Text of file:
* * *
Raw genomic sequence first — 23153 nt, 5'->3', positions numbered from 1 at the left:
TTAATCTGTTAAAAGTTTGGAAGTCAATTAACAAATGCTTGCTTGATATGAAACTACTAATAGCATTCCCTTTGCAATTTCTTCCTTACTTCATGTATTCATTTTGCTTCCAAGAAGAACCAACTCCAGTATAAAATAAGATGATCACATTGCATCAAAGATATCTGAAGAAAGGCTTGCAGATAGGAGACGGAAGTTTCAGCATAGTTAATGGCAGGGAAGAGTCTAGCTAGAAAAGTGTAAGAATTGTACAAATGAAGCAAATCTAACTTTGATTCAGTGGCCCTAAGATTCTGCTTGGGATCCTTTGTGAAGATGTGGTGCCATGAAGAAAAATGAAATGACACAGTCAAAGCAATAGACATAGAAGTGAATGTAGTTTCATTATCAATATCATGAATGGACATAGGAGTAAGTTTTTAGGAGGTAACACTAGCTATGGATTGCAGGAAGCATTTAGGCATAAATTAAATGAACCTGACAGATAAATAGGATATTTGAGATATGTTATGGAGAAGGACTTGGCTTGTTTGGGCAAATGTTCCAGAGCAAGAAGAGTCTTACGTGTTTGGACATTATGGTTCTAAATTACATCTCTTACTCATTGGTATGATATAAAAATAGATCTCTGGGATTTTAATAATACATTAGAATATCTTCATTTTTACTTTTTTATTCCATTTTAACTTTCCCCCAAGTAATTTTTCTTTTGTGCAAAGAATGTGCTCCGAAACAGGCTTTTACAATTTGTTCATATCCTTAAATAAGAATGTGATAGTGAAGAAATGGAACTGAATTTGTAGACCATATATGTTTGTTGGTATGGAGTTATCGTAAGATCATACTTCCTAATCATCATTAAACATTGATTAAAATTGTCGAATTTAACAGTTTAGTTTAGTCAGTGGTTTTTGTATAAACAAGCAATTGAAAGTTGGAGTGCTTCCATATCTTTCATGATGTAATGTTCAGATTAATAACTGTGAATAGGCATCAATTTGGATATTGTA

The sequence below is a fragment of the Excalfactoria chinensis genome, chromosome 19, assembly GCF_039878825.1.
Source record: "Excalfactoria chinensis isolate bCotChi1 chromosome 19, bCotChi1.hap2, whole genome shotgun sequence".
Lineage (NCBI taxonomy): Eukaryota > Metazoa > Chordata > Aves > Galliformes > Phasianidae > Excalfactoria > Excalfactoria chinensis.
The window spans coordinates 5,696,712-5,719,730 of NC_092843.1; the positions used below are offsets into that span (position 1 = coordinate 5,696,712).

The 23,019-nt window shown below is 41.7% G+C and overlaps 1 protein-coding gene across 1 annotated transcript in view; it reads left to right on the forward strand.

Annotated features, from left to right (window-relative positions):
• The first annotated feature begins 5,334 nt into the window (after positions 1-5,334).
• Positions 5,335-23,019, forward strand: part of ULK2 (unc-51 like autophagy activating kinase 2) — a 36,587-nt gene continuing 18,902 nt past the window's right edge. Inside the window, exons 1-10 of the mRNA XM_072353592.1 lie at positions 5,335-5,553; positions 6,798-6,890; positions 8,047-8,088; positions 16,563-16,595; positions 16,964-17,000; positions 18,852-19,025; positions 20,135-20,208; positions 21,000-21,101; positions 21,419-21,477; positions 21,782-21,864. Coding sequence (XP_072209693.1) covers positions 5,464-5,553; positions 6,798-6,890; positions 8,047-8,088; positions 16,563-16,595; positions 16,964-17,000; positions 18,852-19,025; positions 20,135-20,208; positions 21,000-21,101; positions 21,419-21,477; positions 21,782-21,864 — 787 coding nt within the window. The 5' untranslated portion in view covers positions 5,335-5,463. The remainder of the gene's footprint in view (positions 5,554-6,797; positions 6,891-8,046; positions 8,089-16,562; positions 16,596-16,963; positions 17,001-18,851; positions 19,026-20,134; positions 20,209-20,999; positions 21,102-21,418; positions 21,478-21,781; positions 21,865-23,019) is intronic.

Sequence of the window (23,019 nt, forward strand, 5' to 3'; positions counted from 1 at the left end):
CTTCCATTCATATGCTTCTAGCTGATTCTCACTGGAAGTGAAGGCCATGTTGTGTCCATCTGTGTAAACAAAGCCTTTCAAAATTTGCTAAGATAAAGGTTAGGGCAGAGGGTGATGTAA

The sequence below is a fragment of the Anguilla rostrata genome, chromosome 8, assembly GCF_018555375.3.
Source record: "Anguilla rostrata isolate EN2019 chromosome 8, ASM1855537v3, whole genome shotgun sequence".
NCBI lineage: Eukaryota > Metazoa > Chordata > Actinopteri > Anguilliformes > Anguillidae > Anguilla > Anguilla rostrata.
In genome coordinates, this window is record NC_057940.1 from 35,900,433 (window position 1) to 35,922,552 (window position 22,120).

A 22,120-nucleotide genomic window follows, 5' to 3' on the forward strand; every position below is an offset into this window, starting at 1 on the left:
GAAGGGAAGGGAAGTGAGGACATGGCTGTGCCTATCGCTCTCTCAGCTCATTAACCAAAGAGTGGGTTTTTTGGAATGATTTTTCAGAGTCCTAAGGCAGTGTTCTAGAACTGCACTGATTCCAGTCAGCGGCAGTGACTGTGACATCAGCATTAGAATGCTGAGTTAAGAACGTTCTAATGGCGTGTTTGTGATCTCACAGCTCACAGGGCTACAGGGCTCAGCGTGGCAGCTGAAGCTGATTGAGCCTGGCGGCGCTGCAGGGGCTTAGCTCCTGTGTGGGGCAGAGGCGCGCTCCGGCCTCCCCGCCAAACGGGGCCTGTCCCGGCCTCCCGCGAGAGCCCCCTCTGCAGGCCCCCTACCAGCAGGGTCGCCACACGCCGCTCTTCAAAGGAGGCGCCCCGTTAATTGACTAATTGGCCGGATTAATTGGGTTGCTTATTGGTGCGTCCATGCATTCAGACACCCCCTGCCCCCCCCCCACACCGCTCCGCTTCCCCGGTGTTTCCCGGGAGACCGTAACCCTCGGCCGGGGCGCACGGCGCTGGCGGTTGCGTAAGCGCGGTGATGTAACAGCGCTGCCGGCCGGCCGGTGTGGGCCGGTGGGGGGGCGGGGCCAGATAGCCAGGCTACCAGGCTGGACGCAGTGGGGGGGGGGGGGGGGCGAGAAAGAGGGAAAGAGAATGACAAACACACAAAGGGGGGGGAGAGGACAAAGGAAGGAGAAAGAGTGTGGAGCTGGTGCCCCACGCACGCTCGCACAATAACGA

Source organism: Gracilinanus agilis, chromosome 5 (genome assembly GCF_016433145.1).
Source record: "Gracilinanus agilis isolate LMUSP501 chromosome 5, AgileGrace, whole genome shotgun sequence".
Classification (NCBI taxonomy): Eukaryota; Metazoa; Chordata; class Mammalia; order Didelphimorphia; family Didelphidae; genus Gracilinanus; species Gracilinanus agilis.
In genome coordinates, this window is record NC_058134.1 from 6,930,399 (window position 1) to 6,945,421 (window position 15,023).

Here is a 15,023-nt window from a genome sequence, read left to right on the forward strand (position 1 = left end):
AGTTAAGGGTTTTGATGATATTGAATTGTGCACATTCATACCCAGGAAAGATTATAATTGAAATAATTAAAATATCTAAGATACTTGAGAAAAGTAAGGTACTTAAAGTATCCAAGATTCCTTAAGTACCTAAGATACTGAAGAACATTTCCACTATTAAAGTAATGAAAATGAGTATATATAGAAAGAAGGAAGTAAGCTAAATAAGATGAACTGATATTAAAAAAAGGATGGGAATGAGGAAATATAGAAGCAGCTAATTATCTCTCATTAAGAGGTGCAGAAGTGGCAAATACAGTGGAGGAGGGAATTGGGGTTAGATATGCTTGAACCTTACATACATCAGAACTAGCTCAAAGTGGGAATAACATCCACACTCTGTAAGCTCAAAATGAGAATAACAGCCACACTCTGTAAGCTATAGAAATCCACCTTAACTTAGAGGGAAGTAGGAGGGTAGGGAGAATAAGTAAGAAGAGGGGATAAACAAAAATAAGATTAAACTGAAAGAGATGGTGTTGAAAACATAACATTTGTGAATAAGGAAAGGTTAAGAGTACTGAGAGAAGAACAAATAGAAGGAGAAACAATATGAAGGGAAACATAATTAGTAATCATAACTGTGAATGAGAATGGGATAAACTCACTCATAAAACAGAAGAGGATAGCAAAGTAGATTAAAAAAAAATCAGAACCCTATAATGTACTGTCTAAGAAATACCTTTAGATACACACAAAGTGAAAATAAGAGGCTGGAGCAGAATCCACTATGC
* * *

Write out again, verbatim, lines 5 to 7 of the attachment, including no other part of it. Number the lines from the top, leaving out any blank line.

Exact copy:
Lineage (NCBI taxonomy): Eukaryota > Metazoa > Chordata > Aves > Galliformes > Phasianidae > Excalfactoria > Excalfactoria chinensis.
The window spans coordinates 5,696,712-5,719,730 of NC_092843.1; the positions used below are offsets into that span (position 1 = coordinate 5,696,712).

The 23,019-nt window shown below is 41.7% G+C and overlaps 1 protein-coding gene across 1 annotated transcript in view; it reads left to right on the forward strand.